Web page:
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Plot: In the run-up to the 1972 elections, Washington Post reporter Bob Woodward covers what seems to be a minor break-in at the Democratic Party National headquarters. He is surprised to find top lawyers already on the defense case, and the discovery of names and addresses of Republican fund organizers on the accused further arouses his suspicions. The editor of the Post is prepared to run with the story and assigns Woodward and Carl Bernstein to it. They find the trail leading higher and higher in the Republican Party, and eventually into the White House itself. Runtime: 138 mins Release Date: 08 Apr 1976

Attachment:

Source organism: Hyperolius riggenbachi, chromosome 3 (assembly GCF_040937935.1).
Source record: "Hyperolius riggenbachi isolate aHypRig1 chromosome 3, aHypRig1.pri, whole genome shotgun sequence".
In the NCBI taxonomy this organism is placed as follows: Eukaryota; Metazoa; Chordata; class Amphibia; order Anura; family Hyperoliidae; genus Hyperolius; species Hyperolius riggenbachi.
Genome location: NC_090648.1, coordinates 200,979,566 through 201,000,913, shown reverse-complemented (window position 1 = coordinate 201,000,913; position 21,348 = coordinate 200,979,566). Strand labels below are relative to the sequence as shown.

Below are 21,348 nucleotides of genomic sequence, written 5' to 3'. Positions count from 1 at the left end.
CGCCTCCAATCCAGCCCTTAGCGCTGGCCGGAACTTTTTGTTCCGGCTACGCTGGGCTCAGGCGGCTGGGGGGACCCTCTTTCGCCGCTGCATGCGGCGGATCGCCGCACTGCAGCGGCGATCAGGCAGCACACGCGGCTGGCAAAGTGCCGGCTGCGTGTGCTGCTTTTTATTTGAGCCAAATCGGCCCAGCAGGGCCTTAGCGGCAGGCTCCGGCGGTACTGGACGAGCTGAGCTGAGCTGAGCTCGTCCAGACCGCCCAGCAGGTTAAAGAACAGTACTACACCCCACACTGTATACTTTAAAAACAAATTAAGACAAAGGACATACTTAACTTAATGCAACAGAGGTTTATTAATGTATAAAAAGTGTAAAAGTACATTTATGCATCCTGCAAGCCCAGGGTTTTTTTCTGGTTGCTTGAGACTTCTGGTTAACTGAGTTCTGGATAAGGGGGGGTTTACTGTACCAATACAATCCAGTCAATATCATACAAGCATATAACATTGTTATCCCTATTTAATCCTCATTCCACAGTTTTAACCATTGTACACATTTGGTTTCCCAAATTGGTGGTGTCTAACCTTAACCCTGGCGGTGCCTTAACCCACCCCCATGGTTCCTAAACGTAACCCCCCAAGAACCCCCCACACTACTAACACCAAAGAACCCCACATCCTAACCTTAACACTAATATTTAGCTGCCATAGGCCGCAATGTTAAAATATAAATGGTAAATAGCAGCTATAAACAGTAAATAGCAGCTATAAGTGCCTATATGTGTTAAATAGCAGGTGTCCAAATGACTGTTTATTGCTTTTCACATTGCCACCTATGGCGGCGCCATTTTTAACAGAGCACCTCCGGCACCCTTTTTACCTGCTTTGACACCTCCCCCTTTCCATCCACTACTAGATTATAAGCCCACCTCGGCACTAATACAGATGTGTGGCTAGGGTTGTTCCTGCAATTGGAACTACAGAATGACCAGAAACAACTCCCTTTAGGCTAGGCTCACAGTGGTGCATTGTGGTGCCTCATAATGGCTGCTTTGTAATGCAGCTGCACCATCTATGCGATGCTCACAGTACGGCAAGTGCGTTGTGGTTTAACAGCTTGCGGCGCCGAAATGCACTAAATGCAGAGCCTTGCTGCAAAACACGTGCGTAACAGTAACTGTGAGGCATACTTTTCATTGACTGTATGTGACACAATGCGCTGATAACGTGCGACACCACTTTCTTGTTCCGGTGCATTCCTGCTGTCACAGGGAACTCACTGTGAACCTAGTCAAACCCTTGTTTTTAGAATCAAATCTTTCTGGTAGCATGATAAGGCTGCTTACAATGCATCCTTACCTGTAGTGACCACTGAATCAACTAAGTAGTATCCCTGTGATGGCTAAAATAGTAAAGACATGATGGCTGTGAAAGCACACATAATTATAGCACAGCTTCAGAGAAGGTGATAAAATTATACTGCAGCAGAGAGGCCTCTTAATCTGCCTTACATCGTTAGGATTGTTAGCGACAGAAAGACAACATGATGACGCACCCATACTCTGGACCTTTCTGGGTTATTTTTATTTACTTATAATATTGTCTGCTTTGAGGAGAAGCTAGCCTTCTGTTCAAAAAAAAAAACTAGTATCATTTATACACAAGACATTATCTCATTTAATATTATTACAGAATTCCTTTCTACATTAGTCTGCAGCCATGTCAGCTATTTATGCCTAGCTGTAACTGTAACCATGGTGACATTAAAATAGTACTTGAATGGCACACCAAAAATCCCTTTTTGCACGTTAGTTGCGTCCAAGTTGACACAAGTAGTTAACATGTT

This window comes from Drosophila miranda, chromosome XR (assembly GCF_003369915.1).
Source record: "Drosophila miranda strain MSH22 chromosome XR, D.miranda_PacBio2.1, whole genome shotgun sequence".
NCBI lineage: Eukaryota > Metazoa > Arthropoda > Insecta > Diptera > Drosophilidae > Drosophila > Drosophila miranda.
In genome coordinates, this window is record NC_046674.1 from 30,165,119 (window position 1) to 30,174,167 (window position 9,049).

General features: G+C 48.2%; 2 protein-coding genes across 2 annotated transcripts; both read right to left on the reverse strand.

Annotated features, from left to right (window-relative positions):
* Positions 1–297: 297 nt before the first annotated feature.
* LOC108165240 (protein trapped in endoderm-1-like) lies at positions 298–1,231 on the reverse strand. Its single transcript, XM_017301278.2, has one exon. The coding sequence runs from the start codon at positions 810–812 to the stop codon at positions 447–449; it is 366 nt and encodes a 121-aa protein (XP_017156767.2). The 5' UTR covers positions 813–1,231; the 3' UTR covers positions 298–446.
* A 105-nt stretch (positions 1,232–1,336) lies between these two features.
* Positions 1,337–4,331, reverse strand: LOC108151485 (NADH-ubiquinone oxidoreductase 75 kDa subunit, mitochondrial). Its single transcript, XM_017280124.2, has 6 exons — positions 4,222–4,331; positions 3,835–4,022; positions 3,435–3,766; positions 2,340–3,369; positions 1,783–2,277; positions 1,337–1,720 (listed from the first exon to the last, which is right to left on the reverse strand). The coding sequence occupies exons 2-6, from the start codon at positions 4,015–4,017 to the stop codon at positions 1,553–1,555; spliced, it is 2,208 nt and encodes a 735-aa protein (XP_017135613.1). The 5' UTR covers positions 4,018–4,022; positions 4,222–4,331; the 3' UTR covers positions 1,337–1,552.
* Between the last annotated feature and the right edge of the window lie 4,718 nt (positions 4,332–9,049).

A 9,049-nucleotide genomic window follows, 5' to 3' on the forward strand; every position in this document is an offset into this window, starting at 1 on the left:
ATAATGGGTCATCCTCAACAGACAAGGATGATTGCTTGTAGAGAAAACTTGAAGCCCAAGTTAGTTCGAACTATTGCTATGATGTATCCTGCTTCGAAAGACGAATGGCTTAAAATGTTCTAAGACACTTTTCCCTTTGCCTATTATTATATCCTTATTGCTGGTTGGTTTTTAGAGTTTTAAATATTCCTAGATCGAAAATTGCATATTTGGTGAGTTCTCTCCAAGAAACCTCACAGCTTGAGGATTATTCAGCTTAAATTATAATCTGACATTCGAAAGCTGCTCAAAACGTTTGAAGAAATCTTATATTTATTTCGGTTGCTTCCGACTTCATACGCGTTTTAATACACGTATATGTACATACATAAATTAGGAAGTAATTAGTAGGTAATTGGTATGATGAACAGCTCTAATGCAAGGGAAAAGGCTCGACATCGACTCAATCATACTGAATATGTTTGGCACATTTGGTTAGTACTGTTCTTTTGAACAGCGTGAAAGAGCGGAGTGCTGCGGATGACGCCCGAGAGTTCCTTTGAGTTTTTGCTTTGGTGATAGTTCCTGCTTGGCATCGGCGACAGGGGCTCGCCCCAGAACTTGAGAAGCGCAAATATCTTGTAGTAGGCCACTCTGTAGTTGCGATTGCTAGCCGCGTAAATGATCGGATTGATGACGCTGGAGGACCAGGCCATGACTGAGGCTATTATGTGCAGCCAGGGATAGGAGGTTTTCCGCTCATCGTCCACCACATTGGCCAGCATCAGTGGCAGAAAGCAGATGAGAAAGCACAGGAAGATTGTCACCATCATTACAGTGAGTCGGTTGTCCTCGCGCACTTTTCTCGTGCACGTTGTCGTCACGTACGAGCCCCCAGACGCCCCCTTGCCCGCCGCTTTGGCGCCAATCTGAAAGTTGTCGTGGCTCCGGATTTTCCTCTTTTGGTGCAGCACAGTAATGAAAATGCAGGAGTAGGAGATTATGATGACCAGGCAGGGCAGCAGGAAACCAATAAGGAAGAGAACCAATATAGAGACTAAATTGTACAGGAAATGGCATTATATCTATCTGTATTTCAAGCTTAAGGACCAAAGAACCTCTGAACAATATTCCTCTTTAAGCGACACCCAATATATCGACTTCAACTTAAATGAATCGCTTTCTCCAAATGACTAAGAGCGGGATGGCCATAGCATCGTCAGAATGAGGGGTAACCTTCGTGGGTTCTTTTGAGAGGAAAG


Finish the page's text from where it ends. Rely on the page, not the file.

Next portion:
If you were to imagine yourself as a newspaper journalist, one of the best conspiracies you could ever find yourself stumbling upon would undoubtedly be the infamous Watergate Scandal. And reporters Bob Woodward Robert Redford and Carl Bernstein Dustin Hoffman were the two men who found themselves head-above-water in an elaborate cover-up that went all the way up the chain of command to the United States President himself.On June 17th, 1972, Watergate hotel security guard Frank Wills spotted a possible break-in at the Democratic Party's National Committee. Some apparent CIA agents <more>